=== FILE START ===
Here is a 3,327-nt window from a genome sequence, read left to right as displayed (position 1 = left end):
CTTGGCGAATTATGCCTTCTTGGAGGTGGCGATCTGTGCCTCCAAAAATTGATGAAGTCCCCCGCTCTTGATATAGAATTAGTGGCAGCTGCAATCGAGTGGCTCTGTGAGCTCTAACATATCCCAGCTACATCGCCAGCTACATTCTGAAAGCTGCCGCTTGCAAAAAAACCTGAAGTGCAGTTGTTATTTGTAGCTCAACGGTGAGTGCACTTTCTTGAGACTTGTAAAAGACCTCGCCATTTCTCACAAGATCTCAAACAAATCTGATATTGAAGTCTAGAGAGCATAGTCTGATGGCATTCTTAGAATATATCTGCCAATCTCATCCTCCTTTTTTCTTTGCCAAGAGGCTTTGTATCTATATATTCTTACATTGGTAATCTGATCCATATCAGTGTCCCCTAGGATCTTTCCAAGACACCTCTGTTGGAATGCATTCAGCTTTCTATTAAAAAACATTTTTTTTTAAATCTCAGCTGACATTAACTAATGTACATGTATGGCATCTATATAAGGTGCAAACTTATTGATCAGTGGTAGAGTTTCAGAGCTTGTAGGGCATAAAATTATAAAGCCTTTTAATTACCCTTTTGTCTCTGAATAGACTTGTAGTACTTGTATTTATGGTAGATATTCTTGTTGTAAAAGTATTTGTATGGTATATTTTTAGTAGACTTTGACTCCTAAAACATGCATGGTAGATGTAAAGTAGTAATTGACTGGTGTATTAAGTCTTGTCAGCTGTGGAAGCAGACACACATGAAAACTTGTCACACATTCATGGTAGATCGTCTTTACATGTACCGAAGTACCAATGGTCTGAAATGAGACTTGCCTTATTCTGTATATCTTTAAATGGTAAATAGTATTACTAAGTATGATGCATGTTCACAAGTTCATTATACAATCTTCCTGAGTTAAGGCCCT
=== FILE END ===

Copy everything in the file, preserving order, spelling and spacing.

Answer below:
Here is a 3,327-nt window from a genome sequence, read left to right as displayed (position 1 = left end):
CTTGGCGAATTATGCCTTCTTGGAGGTGGCGATCTGTGCCTCCAAAAATTGATGAAGTCCCCCGCTCTTGATATAGAATTAGTGGCAGCTGCAATCGAGTGGCTCTGTGAGCTCTAACATATCCCAGCTACATCGCCAGCTACATTCTGAAAGCTGCCGCTTGCAAAAAAACCTGAAGTGCAGTTGTTATTTGTAGCTCAACGGTGAGTGCACTTTCTTGAGACTTGTAAAAGACCTCGCCATTTCTCACAAGATCTCAAACAAATCTGATATTGAAGTCTAGAGAGCATAGTCTGATGGCATTCTTAGAATATATCTGCCAATCTCATCCTCCTTTTTTCTTTGCCAAGAGGCTTTGTATCTATATATTCTTACATTGGTAATCTGATCCATATCAGTGTCCCCTAGGATCTTTCCAAGACACCTCTGTTGGAATGCATTCAGCTTTCTATTAAAAAACATTTTTTTTTAAATCTCAGCTGACATTAACTAATGTACATGTATGGCATCTATATAAGGTGCAAACTTATTGATCAGTGGTAGAGTTTCAGAGCTTGTAGGGCATAAAATTATAAAGCCTTTTAATTACCCTTTTGTCTCTGAATAGACTTGTAGTACTTGTATTTATGGTAGATATTCTTGTTGTAAAAGTATTTGTATGGTATATTTTTAGTAGACTTTGACTCCTAAAACATGCATGGTAGATGTAAAGTAGTAATTGACTGGTGTATTAAGTCTTGTCAGCTGTGGAAGCAGACACACATGAAAACTTGTCACACATTCATGGTAGATCGTCTTTACATGTACCGAAGTACCAATGGTCTGAAATGAGACTTGCCTTATTCTGTATATCTTTAAATGGTAAATAGTATTACTAAGTATGATGCATGTTCACAAGTTCATTATACAATCTTCCTGAGTTAAGGCCCT